It's Time to Reform the German Education System!

Thoughts • by Sven Reifschneider • 12 April 2015 • 2 comments
#criticism #education

I asked many of my friends why they are pursuing higher education. Do you know what the most common response was? None. Many couldn't tell me why they're studying. It seems to be a standard life trajectory: graduate high school, go to university, do a few internships, then dive into 40 years of professional life filled with monotony. While the school system undergoes reforms, higher education institutions, especially universities, are in dire need of it! Here are my thoughts as we enter the summer semester of 2015.

What value does an academic degree bring to a company? Fundamentally, not much. At universities, one learns a lot, but only a fraction of this knowledge is applicable in the professional world. As a computer science student, I'm adept at dealing with theoretical problems and proficient in mathematics, yet most companies primarily need professionals for server maintenance, programming, and similar tasks – areas that were never covered in my university curriculum. Ironically, these academics often earn the most. Those who have studied at universities of applied sciences (Fachhochschulen) have experienced more practical relevance and are thus slightly more valuable to a company. Yet, they earn less than a university academic.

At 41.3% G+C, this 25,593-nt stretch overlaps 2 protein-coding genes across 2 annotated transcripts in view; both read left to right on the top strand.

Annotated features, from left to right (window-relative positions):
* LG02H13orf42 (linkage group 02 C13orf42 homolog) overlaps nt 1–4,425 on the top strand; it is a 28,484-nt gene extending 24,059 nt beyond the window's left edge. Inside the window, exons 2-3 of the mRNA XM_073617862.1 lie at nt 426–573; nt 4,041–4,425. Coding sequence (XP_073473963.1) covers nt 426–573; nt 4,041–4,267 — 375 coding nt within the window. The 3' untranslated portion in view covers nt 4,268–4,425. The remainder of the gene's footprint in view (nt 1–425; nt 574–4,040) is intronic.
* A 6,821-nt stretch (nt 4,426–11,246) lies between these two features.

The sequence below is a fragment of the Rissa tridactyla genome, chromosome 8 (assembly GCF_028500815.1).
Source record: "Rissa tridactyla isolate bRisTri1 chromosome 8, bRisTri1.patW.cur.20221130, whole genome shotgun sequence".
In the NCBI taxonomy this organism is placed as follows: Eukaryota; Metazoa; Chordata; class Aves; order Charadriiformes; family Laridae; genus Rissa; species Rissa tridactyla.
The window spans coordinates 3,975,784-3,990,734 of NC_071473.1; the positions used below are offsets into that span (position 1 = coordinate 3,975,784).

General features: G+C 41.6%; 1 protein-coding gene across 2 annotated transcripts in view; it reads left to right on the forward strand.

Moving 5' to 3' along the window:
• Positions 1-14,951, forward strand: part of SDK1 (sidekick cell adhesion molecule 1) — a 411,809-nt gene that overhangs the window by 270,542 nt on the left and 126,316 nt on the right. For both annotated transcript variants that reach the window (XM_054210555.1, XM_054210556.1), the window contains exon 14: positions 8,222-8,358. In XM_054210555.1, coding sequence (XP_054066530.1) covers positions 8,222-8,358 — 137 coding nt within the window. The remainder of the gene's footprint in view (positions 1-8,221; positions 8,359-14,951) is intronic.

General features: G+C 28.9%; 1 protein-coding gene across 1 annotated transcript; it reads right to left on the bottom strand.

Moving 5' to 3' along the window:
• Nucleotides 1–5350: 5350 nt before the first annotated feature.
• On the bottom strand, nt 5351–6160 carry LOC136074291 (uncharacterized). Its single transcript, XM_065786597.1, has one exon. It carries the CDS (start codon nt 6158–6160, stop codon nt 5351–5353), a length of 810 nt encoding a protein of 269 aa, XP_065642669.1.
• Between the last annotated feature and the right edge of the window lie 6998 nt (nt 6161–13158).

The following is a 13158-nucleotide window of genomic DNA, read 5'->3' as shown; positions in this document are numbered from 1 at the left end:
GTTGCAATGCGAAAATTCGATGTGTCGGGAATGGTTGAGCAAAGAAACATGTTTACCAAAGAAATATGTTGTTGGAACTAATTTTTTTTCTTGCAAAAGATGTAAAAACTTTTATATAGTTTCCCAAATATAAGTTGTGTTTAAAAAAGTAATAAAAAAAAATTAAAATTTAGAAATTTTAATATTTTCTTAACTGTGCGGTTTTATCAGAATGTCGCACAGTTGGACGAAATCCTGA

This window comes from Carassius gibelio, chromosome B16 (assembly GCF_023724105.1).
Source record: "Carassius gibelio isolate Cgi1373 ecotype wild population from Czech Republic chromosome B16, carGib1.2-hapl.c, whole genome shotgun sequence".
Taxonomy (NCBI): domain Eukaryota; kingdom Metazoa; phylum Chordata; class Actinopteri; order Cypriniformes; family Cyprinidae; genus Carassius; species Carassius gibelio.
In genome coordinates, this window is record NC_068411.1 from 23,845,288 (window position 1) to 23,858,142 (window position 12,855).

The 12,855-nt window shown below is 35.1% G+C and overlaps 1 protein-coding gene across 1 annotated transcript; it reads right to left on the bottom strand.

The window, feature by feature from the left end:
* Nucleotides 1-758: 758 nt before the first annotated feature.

Then there are apprentices. Having spent three years getting to know the company and familiarizing themselves with its systems, they are able to contribute the most from day one. However, they are paid the least.

The situation is paradoxical. It only increases societal pressure to perform. I want to earn a lot later on, so I must study. This is the philosophy preached by numerous companies. Ideally, you are 18 years old, graduated with a master's degree with a 1.0 GPA, completed several unpaid year-long internships, are active outside of university, have a broad set of soft skills, speak multiple languages, and additionally, you're attractive and have years of practical experience in everything necessary for the job.

Isn't that asking too much? Such utopian requirements contribute to the declining well-being of young people. I know many who have completely given up their lives to live solely for the university. Nothing else is an option – after all, it's a prerequisite for a future career. For any career.

There are undoubtedly many talented individuals with extensive practical knowledge in a particular field, perfect for certain jobs. However, they excel in practice, while universities focus on theory. Consequently, these individuals are denied access to rewarding jobs due to a lack of theoretical background. And there are only a few companies that look beyond this. Sadly, vocational training faces similar issues. If the trainer neglects the apprentice, they also end up acquiring theoretical knowledge from vocational schools.